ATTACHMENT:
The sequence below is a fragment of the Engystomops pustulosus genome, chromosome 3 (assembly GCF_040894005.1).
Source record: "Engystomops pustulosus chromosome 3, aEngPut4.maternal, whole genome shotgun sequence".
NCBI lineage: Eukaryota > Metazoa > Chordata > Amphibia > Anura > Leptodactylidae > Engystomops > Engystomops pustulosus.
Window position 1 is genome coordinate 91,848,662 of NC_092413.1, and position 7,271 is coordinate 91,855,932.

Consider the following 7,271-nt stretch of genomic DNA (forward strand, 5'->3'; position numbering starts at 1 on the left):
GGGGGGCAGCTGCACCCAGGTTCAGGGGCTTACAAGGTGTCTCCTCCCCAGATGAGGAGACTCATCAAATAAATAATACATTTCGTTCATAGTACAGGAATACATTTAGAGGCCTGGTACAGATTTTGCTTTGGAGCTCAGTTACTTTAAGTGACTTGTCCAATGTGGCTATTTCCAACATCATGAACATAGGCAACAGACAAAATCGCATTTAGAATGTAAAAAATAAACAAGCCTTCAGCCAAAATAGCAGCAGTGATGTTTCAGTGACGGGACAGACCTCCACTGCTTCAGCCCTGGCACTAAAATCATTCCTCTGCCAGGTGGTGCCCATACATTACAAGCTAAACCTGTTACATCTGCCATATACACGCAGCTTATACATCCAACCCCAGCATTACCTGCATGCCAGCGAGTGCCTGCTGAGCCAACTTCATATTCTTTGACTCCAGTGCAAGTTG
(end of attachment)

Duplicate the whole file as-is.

The sequence below is a fragment of the Engystomops pustulosus genome, chromosome 3 (assembly GCF_040894005.1).
Source record: "Engystomops pustulosus chromosome 3, aEngPut4.maternal, whole genome shotgun sequence".
NCBI lineage: Eukaryota > Metazoa > Chordata > Amphibia > Anura > Leptodactylidae > Engystomops > Engystomops pustulosus.
Window position 1 is genome coordinate 91,848,662 of NC_092413.1, and position 7,271 is coordinate 91,855,932.

Consider the following 7,271-nt stretch of genomic DNA (forward strand, 5'->3'; position numbering starts at 1 on the left):
GGGGGGCAGCTGCACCCAGGTTCAGGGGCTTACAAGGTGTCTCCTCCCCAGATGAGGAGACTCATCAAATAAATAATACATTTCGTTCATAGTACAGGAATACATTTAGAGGCCTGGTACAGATTTTGCTTTGGAGCTCAGTTACTTTAAGTGACTTGTCCAATGTGGCTATTTCCAACATCATGAACATAGGCAACAGACAAAATCGCATTTAGAATGTAAAAAATAAACAAGCCTTCAGCCAAAATAGCAGCAGTGATGTTTCAGTGACGGGACAGACCTCCACTGCTTCAGCCCTGGCACTAAAATCATTCCTCTGCCAGGTGGTGCCCATACATTACAAGCTAAACCTGTTACATCTGCCATATACACGCAGCTTATACATCCAACCCCAGCATTACCTGCATGCCAGCGAGTGCCTGCTGAGCCAACTTCATATTCTTTGACTCCAGTGCAAGTTG